Law360 is reporting a source has told them that the lot of 750 patents Facebook is buying from IBM "were licensed to Yahoo." That's the extent of the insider information, but not the questions it raises. Why would Facebook do this? Is this a smart move? There are probably more questions to consider, but let's start there and see where we end up.

Why would Facebook make this move? This is probably the easiest question to answer: in theory, it puts Facebook in a position of power over Yahoo. Yahoo sued Facebook for infringing ten patents just last week, and we've learned that Facebook has a modest patent portfolio by anybody's standards, at less than 60 issued US patents. Facebook would obviously love to get some added value out of these 750 patents, with the assumption that Yahoo still needs a license to IBM's patented technology in order to conduct its business. Right now we know very little about the scope of the patents Facebook bought from IBM — except that they purport to cover "software and networking" technologies. Given that, it's plausible that they could be important to Yahoo's global site and services.

With that assumption in mind, Facebook's strategy might go something like this: as the new owner of the patents, we'll use them as leverage to get Yahoo to drop its patent infringement suit. On its face that sounds like a clever plan, but clever plans don't always work out when they make contact with reality. And that brings us to the next question.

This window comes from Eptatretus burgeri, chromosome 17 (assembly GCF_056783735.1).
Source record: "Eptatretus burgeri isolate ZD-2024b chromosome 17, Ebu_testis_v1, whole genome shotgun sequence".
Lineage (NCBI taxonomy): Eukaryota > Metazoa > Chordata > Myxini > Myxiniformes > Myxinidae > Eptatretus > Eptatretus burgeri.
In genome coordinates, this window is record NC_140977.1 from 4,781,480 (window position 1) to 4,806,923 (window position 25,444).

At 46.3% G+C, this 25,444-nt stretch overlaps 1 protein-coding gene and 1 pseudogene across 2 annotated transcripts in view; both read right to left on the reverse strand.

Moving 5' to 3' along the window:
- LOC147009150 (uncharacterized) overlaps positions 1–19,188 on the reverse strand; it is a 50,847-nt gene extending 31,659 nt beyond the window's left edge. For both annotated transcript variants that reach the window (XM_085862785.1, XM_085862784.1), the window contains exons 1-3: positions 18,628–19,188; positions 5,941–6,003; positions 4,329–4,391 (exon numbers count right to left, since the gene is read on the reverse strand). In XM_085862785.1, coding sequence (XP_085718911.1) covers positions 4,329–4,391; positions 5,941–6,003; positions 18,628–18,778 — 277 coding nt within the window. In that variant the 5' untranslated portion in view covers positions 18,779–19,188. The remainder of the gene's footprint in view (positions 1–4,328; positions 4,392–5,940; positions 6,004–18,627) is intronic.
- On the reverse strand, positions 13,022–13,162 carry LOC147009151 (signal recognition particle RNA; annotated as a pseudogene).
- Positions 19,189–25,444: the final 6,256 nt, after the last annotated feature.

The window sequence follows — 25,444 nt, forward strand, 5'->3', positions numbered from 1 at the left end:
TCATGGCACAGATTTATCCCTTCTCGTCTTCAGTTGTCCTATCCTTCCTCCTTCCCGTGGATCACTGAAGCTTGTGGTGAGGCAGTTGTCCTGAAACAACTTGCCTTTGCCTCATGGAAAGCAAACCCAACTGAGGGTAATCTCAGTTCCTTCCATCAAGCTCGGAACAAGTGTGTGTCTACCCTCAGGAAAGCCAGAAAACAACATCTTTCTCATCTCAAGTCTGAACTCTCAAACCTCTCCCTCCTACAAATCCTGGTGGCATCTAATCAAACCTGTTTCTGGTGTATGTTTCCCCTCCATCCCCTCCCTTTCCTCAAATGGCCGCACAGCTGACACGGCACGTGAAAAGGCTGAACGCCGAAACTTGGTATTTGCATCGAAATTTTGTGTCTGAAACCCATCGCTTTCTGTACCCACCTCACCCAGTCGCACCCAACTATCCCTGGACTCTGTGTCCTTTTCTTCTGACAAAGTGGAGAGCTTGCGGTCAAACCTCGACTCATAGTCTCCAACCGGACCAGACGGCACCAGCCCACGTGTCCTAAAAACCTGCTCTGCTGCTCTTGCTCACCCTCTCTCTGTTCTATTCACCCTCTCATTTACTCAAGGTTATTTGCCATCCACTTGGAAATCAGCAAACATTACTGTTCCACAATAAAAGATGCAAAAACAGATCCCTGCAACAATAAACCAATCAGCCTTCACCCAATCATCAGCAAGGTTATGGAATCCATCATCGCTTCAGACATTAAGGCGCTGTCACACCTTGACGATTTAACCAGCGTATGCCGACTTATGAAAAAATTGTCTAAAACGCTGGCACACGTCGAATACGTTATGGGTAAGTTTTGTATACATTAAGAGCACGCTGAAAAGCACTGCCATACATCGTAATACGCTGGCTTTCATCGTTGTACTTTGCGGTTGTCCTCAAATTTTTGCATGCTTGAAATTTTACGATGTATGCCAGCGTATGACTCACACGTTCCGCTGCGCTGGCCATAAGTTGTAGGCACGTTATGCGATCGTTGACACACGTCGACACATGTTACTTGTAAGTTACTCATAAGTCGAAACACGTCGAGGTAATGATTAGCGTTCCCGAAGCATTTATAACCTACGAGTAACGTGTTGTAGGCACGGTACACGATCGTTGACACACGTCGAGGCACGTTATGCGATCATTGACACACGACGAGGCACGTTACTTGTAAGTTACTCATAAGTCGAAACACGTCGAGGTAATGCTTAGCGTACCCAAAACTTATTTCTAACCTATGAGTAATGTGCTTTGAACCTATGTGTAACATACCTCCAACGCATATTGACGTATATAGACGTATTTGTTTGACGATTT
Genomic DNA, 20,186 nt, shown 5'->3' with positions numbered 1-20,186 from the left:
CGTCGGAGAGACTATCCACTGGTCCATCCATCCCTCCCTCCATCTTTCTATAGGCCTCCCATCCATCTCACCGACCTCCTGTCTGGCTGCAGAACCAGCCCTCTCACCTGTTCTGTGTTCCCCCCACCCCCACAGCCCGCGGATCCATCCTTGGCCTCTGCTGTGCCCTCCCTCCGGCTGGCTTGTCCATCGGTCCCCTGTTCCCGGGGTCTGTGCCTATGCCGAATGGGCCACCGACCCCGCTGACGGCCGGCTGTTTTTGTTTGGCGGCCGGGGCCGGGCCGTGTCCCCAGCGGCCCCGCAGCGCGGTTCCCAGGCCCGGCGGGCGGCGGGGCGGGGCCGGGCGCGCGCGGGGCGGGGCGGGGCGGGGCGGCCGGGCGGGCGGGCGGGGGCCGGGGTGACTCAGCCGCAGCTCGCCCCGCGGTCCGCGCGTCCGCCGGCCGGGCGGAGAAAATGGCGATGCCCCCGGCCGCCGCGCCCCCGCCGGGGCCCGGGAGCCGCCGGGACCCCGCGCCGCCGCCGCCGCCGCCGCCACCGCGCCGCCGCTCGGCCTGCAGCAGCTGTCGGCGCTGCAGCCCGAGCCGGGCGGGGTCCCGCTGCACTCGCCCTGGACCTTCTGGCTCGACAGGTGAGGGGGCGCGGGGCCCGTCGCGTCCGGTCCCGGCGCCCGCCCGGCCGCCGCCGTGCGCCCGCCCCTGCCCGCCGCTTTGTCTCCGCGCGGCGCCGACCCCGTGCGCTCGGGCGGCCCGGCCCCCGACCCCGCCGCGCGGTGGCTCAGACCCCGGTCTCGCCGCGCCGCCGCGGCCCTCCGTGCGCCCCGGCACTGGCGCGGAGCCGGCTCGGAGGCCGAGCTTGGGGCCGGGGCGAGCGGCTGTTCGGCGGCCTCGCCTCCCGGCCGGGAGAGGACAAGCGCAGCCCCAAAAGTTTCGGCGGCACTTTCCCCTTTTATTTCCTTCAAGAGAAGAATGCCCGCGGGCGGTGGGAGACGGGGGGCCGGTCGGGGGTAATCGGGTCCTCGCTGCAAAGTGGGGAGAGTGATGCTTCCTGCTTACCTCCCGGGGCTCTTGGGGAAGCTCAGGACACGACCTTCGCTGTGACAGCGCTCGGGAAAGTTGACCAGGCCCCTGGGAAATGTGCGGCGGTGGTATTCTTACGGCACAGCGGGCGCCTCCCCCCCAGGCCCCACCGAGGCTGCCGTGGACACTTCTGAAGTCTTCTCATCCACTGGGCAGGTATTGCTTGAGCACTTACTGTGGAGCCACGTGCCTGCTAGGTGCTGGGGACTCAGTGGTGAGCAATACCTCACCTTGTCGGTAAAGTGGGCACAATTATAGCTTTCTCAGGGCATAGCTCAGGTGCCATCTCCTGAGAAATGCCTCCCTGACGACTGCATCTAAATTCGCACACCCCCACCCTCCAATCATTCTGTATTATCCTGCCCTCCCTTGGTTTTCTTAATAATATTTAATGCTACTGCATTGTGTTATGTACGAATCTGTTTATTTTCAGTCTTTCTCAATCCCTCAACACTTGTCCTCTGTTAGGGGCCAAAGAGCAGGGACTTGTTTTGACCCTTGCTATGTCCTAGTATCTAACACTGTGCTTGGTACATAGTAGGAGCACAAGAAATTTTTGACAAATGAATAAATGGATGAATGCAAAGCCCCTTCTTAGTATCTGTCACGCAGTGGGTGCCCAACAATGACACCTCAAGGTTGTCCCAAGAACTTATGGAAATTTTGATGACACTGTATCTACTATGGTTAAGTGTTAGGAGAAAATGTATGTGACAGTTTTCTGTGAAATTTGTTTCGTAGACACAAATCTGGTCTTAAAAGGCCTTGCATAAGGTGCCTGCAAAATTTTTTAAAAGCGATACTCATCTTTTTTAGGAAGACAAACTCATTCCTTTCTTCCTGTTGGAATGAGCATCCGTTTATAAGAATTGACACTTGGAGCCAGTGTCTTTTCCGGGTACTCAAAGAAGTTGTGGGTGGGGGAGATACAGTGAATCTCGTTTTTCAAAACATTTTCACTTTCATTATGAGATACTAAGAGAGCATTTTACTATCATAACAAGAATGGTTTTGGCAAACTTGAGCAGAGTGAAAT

Was this an ingenious move by Facebook? Well, it depends. Of course that's not a great answer, but there really are a lot of unknowns in play right now. The biggest unknown is the language of the original license agreement between Yahoo and IBM. It's possible that one variable alone could ultimately determine whether Facebook is on to something, or if it's simply being too clever by half.

In most cases, a patent owner is freely allowed to transfer ownership of its patents over to another entity (such as Facebook). However, such a transfer won't typically affect the rights of the licensee (Yahoo). In fact, many license agreements don't give the original patent owner, or the new patent owner, many options at all for altering or ending the license, absent extreme circumstances like the expiration of the patents, insolvency, breach, or a failure to pay royalties. The problem here is that we simply don't know if Yahoo and IBM have a typical license agreement. Who knows, maybe Facebook has thought this all through and has a well-defined plan of attack. Or maybe they're gambling on this move. Time will tell, but we'll certainly keep close tabs on developments in this case. Things might just get interesting.